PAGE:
It’s no secret the global tech sector is advancing at an astonishingly rapid pace – not least in relation to the now integral role of digital transformation in spearheading growth and success. But no matter the size or scope of your organisation – or how sophisticated your innovation strategy is – the only way to drive significant change is to leverage the power of people.

So, to champion some of the industry’s finest talent, and gain some insight into the minds of individuals from across the tech space, we’re inviting friends and partners of the business to take part in our quickfire Q&A.

Up next, it’s Andy McCaul, managing director of The Bigger Boat (TBB) and Scriba PR

Tell us about your role at TBB and the part you play in the tech sector.

I’m Andy, MD of The Bigger Boat and Scriba PR. Alongside my business partners, I look after the running and direction of both businesses.

TBB’s role in the tech sector is enabling clients to better communicate and market their products or services digitally. Sometimes this involves redesigning a new website; other times, it may entail helping clients to integrate systems so that lead generation activities sync with their internal systems. 

What innovation was the turning point for your organisation, to get it to where you are now?

I wouldn’t say there was one specific innovation that marked a turning point for us. Due to the nature of marketing, things constantly change, so you always have to innovate to deliver the best results for clients. Whether that’s on a creative or technical level, both are just as important.

More recently, we have invested in building headless websites — which involves decoupling the front-end interface (what people see) from the backend (everything that happens ‘behind the scenes’). This has opened the door to conversations with many different companies, but specifically in the tech sector, where clients may have complicated web projects with lots of integration.

And where’s next for your business?

We have just acquired Scriba PR, which is an exciting time for both businesses. The focus now is to add value to each agency’s clients by integrating our services more.

The biggest misconception faced by the tech sector is…

That artificial intelligence (AI) is everything! There are tons of brilliant and fascinating applications of AI, but not everything needs it.

With any tech development, you have to ask yourself the same questions: “Is it better?” and “Is it quicker?” Those two things do not always go hand in hand. An example of this is people gravitating towards ChatGPT for content production. It’s definitely quicker, but it’s not better. In some cases, it does you more harm than good.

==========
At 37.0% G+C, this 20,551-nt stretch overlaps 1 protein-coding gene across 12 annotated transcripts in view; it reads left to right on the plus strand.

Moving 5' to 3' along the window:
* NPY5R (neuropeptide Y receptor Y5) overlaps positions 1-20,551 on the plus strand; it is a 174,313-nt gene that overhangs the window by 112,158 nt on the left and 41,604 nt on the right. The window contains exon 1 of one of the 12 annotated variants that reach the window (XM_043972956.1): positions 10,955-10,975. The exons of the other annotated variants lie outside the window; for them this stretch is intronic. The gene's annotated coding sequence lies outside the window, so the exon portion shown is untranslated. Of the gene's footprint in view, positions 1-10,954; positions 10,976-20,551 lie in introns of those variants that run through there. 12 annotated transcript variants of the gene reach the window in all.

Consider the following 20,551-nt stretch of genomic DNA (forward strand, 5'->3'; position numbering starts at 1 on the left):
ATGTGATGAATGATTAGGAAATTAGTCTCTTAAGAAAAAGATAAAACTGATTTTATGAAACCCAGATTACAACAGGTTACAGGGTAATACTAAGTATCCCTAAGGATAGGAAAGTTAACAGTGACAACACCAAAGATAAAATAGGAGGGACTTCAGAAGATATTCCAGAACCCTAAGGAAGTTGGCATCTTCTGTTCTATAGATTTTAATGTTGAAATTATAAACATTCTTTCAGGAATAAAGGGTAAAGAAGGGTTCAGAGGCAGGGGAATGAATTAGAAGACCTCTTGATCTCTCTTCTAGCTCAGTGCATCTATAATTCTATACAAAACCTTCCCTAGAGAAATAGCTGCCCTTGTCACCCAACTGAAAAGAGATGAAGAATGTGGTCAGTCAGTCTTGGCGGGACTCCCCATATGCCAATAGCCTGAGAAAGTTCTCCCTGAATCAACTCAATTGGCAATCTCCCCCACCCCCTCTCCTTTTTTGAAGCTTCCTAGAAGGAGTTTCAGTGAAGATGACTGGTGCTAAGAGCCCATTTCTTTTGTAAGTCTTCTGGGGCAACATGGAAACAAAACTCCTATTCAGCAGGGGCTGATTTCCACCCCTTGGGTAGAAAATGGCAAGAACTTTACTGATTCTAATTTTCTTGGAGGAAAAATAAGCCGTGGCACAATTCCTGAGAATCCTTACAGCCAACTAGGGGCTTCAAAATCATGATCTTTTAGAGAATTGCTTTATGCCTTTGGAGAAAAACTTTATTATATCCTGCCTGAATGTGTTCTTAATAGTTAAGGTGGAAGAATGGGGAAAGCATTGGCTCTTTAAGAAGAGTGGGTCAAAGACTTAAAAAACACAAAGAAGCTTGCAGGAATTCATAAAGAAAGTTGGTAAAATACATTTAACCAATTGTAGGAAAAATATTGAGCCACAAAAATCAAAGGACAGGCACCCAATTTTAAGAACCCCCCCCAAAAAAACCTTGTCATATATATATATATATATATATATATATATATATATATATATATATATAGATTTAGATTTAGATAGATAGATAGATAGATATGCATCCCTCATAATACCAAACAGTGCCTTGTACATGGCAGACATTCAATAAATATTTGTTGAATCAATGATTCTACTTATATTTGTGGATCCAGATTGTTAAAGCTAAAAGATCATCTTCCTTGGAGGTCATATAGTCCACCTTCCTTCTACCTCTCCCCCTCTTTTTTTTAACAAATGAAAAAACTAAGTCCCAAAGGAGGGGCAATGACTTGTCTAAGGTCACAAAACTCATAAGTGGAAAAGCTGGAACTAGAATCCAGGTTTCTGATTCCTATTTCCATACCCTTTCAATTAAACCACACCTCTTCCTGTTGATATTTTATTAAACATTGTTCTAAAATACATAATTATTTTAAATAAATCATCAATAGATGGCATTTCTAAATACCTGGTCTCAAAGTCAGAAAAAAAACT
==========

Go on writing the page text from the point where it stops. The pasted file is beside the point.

What do you think will be the biggest tech trend over the next 12 months?

Definitely AI. There are so many good places where it’s being used. Applications where large volumes of data can be analysed to make quick decisions, based on probability, work really well.

There are also less data-focused applications, such as Midjourney — an AI system that generates images from language. We’ve used this a lot at TBB to visualise concepts at the creative stage of a campaign. It is quicker and more impactful than anything we could do before. 

What top tip would you give to an individual trying to excel in their tech career?

Be passionate about learning and never be afraid to try something new. Tech changes all the time — if you think you know it all, you’re not learning or improving.

The next purchase on my personal tech wish list is…?

I feel like I have all the tech I need in my life right now, but that could change tomorrow. Who knows?

And what is your earliest memory of tech in your life?

Game Boy. As a young kid in the 90s, I couldn’t wait to get my hands on one. 

What is one long-standing piece of tech you are shocked is still used today?

The good old calculator. Even though we've moved on from physical calculators to using apps on our phones or computers, the basic principle remains unchanged. Calculators replaced the abacus long ago, and in terms of innovations, it's a remarkably enduring one.

If you were without the internet for an hour, what would be the first activity you’d resort to, to pass the time?

Without the internet… easy! I’ve got three kids, so there’s no shortage of activities. We’d probably be at the park or playing football. Or, if I’m lucky enough to have some child-free time, out for a run.